HIGHTOWER: The Tragedy of "Sudden Wealth Syndrome"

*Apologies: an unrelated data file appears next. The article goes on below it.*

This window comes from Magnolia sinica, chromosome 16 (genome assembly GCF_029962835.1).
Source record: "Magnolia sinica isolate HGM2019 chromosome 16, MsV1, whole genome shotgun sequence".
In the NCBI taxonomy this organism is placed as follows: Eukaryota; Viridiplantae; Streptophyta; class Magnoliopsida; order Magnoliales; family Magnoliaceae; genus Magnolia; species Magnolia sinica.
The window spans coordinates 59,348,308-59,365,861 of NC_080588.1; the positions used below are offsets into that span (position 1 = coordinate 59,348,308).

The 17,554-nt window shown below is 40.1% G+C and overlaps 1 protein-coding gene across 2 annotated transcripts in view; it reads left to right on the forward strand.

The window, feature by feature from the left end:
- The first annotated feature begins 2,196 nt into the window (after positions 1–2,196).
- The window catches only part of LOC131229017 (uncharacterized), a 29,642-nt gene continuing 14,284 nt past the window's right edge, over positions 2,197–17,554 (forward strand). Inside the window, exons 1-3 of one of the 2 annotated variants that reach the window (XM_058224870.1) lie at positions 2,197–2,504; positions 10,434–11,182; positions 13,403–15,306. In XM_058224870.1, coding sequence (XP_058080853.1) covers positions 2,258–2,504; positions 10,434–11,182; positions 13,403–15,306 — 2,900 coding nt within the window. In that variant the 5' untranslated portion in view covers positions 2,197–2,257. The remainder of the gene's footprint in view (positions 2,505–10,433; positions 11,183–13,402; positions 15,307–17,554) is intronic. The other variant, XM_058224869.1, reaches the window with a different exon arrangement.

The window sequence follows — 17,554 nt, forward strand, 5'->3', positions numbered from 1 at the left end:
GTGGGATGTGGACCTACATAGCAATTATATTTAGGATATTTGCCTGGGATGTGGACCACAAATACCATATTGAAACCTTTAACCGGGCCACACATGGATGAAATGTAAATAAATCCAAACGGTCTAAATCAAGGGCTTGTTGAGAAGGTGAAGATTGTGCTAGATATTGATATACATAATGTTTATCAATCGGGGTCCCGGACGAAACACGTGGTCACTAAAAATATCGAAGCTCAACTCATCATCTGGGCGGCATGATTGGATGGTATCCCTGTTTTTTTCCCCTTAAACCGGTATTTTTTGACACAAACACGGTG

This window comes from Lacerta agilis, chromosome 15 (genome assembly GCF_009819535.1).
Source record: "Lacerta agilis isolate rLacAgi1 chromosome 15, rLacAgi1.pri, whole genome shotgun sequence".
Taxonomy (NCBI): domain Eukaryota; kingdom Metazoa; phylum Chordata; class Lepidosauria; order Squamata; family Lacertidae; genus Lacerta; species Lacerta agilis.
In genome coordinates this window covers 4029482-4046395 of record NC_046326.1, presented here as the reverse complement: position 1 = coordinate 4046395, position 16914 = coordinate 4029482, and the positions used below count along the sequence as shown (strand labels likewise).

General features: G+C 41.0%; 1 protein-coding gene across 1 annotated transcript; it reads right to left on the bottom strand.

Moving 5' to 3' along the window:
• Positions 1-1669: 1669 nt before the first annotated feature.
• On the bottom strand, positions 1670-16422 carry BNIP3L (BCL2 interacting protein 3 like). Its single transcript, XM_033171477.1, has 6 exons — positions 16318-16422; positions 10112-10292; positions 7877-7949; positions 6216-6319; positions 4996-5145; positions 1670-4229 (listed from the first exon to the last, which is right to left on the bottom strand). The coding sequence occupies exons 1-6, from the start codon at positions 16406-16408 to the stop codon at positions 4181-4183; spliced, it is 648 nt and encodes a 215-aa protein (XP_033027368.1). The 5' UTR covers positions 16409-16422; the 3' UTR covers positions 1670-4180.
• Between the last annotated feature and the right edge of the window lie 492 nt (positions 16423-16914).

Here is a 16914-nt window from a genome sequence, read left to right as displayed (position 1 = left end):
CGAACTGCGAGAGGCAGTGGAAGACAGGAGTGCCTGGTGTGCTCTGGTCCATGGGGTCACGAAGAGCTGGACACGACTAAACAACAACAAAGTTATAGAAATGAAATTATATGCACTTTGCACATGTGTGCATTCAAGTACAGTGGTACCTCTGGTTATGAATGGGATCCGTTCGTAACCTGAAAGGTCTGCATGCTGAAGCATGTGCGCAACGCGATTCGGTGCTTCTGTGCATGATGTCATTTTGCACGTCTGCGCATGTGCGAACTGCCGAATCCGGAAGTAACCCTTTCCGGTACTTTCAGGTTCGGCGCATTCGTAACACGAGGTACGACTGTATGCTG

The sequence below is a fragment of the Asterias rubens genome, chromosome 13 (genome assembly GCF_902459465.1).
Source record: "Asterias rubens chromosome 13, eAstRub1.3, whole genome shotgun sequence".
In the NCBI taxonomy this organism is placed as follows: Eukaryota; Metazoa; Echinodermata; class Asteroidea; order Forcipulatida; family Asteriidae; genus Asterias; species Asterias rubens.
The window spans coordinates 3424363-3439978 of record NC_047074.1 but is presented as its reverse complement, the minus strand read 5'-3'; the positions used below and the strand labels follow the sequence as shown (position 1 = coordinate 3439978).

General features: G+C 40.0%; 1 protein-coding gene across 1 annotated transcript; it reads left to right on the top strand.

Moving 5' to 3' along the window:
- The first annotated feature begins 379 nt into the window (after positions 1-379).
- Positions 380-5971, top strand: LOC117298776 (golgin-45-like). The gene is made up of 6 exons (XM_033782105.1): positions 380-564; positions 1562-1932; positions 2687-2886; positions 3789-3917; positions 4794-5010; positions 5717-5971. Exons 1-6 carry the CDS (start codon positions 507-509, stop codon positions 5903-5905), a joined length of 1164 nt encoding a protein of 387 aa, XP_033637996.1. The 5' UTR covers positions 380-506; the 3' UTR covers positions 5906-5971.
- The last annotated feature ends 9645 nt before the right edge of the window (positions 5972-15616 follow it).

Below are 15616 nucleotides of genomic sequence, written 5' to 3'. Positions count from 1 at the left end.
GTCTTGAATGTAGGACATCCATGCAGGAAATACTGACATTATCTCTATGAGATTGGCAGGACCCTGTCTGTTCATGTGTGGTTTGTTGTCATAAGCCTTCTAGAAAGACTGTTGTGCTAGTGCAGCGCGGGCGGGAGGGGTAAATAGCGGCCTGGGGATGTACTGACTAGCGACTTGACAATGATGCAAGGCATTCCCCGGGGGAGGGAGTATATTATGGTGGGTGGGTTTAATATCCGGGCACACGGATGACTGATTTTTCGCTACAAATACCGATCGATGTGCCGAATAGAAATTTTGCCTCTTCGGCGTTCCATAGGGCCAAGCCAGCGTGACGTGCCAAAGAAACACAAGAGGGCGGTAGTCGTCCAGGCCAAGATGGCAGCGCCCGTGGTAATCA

You've seen the ads pleading for your donations to help save children who live in poverty; ads featuring sad-eyed, malnourished waifs that just tug at your heart. Well, if you really want your heart strings plucked, wait 'til you hear about the tribulations of little Jeffrey, Lisa, and Alexa. Their problem is: They're rich.Not just rich, but Silicon Valley rich -- which means gigantic homes, nannies and gardeners, private schools and private jets, and even their own stock portfolios to manage.So, what's their problem? The New York Times reports that Jeffrey, Lisa, Alexa, and other children of the Silicon Valley super-rich suffer from S.W.S. -- "Sudden Wealth Syndrome." It seems that such kids have never known anything but privilege, so they have a rather skewed view of the world. For example, the Times notes that these youngsters look at the middle class as poverty, and they view going to Hawaii only once a year for vacation as the bottom rung.In working class neighborhoods, a kid might say "My daddy can beat up your daddy," but in the neighborhoods of "Sudden Wealth Syndrome" the brag is "My daddy can buy your daddy."The good news is that help is available to S.W.S. sufferers. Newsletters, websites, psychiatrists, 12-step programs, and other assistance can be found to help these families cope with the psychic burden of being rich. Even Merrill Lynch, the Wall Street giant, has rushed to the aid of these suffering families, offering a "financial parenting" program that includes guidance on how to give children a sense of perspective about their privileged life. For example, what's a parent to do when asked: "Daddy, why are we flying a private plane?" Merrill Lynch instructs that the proper response is: "We've had a little luck, but we've worked hard for it."This is Jim Hightower saying ... Oh, good -- it's the "We deserve it" response. Now that's really teaching values to the rich little nippers.